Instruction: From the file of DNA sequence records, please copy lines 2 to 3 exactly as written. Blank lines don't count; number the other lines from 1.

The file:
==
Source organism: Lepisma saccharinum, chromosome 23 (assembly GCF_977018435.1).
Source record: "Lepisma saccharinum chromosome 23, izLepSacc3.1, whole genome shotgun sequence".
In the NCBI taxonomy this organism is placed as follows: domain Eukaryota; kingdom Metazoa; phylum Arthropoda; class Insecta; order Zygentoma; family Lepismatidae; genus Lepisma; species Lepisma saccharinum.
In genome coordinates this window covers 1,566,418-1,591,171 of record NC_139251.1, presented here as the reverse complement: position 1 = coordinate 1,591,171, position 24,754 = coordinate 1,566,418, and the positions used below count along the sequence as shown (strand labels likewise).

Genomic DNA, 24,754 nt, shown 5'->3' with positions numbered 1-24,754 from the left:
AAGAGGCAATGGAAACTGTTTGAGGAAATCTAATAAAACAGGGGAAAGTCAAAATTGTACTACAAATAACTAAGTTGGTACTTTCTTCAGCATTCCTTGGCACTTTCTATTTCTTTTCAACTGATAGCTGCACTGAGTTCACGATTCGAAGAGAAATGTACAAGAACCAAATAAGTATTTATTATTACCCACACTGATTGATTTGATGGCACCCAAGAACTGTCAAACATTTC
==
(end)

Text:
Source record: "Lepisma saccharinum chromosome 23, izLepSacc3.1, whole genome shotgun sequence".
In the NCBI taxonomy this organism is placed as follows: domain Eukaryota; kingdom Metazoa; phylum Arthropoda; class Insecta; order Zygentoma; family Lepismatidae; genus Lepisma; species Lepisma saccharinum.